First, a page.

Verily I say unto you, Among them that are born of women there hath not risen a greater than John the Baptist: notwithstanding he that is least in the kingdom of heaven is greater than he. Mt. 11:11.
This is a puzzling text in a way, and the questioner who submitted a question on it rightly sees that it has some difficulty. (By the way, all the questions that are answered in this leaflet are indeed sent in. We do not invent them.) The question reads: "Who is the 'least' in the kingdom of heaven, and how is John inferior to him?"
But the difficulty is cleared up when we remember the work which John the Baptist had to perform as the forerunner of Christ. In a certain sense of the word, John straddled the two dispensations, the old and the new, and had a foot in both.
The differences between the old and new dispensations are not, I fear, fully appreciated. From many points of view, the Old Dispensation was spiritually poor. It was not very spiritually rewarding to live in those days.
We cannot go into the details of those differences in this article, but two differences ought to be mentioned, although the two are related.
The OD was the time of types and shadows. The reality of God's promises to bring to His church salvation in Christ was still in the future. The types and shadows were only pictures of the great realities of salvation.
In the second place, while God's people were saved by the Holy Spirit through regeneration and faith then as now, the Holy Spirit could not and did not make every one of God's people prophets, priests, and kings, as in the ND. The people were dependent on others for their relationship to God. They had to go to the prophet to know God's will, to the priest to pray and bring sacrifice, and to the king to have God's law applied to their lives.
We may perhaps compare the OD to the primary grades in school in which grades the children are dependent on their teachers, are learning to read, and are in need of picture books to understand things. Picture books are nice, but they are not as nice as the reality.
I may show someone my pictures of Yorkminster, and my audience may be duly impressed with the size and majesty of the cathedral, but it isn't like seeing it for one's self. When one does see it, one will say: The pictures never really did it justice.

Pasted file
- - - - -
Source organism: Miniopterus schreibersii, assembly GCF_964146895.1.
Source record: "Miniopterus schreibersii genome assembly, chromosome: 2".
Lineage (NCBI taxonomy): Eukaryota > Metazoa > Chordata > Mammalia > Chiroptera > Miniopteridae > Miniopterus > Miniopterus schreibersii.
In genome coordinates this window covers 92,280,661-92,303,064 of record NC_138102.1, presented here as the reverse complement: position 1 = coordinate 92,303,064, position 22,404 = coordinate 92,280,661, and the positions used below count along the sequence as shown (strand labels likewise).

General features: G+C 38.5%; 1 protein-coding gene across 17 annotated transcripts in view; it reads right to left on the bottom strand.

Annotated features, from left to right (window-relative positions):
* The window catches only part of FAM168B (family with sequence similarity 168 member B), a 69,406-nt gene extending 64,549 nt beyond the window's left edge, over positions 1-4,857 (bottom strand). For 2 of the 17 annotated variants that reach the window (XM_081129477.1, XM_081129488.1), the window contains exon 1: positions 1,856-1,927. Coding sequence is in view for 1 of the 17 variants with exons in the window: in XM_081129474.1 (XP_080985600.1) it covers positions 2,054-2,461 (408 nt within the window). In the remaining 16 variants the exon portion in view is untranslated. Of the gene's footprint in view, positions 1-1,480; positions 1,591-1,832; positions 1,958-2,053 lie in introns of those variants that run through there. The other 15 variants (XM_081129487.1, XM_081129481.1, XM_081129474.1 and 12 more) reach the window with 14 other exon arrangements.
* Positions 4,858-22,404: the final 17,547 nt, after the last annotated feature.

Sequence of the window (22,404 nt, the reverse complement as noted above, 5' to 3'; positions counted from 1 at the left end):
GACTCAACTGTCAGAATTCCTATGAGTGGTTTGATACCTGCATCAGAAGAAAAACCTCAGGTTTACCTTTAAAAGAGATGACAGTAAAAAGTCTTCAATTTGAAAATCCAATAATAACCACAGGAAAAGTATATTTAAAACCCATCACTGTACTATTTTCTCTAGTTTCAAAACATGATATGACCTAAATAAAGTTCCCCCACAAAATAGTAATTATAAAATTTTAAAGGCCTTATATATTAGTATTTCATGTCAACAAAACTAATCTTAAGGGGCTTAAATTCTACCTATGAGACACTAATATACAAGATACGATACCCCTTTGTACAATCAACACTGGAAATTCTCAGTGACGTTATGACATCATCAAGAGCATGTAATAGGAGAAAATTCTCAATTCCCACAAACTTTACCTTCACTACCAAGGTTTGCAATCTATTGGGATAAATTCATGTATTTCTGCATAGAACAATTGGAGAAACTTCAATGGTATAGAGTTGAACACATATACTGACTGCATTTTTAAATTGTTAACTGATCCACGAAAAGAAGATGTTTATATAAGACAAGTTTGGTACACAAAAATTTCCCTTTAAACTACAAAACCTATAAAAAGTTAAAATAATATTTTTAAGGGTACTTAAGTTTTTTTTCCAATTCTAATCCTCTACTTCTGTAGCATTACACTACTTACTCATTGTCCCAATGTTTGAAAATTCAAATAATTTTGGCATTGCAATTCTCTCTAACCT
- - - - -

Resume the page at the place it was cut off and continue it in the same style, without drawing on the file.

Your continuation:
John stood between the two dispensations and was called to be the forerunner of Christ by preparing the way for the ND. He spoke of repentance as being the chief characteristic of those who belong to the ND, of baptism in the place of circumcision, of the washing away of sins, of the Lamb of God Who would take away the sins of the world -- all truths of the ND. He warned that the old system of worship in the temple with all the ceremonial laws was about to be taken away ("The axe is laid at the foot of the tree . . .") and warned those who practiced an outward religion to flee from the wrath that was to come. And finally he pointed out Christ Himself: "Behold, the Lamb of God . . . ."
Again, perhaps we may use a figure. The ND is the dispensation of the kingdom of heaven. The pictures of the kingdom which God gave the church in the OD were on the door of the kingdom, a door which was firmly shut. All the people could do was look at the pictures.
When John came, he opened the door a small crack. The result was that the people to whom he preached caught a glimpse of the reality through the slight opening of the door.
The people, upon catching a glimpse of the glory of the reality, took the kingdom by violence (vs. 12). They were so enthralled with the blessedness of the kingdom that they stormed the door and would not be turned away.
Christ opens the door. He enters the kingdom through His own blood because He took on Him the sins of His people. Entering the kingdom through His own blood, He takes His people along with Him into the kingdom.
John straddles the two dispensations. He belongs to the OD, and in it he is the greatest prophet of that OD, because he prepared the way for Christ, and because, although he did not belong to the ND, he had a foot in the door.
And so, while he is the greatest in the OD, he is less than the least of those in the ND. Those who are born and live in the ND are on the other side of the door. No longer do they have to limit themselves to pictures. They have the reality. No longer do they need prophets, and priests, and kings. They are themselves prophets and priests and kings, because of the Holy Spirit poured out on Pentecost. John never had these realities; the least in the kingdom of heaven do. They are greater than John for that reason.
We are of the ND who have the great realities of the kingdom. It is true that we will not have them fully and perfectly until we are in glory; but nevertheless we have them all in principle. We have the Spirit of our exalted Christ. We are prophets and priests and kings under Christ. We are citizens of the kingdom of heaven.
Let us be thankful for that. Let us not take that blessed reality for granted. Let us praise God for His marvelous works.
- Volume: 7
- Issue: 4
Prof. Herman Hanko (Wife: Wilma)
Ordained: October 1955
Pastorates: Hope, Walker, MI - 1955; Doon, IA - 1963; Professor to the Protestant Reformed Seminary - 1965
Emeritus: 2001Website: www.sermonaudio.com/search.asp?speakeronly=true&currsection=sermonsspeaker&keyword=Prof._Herman_Hanko
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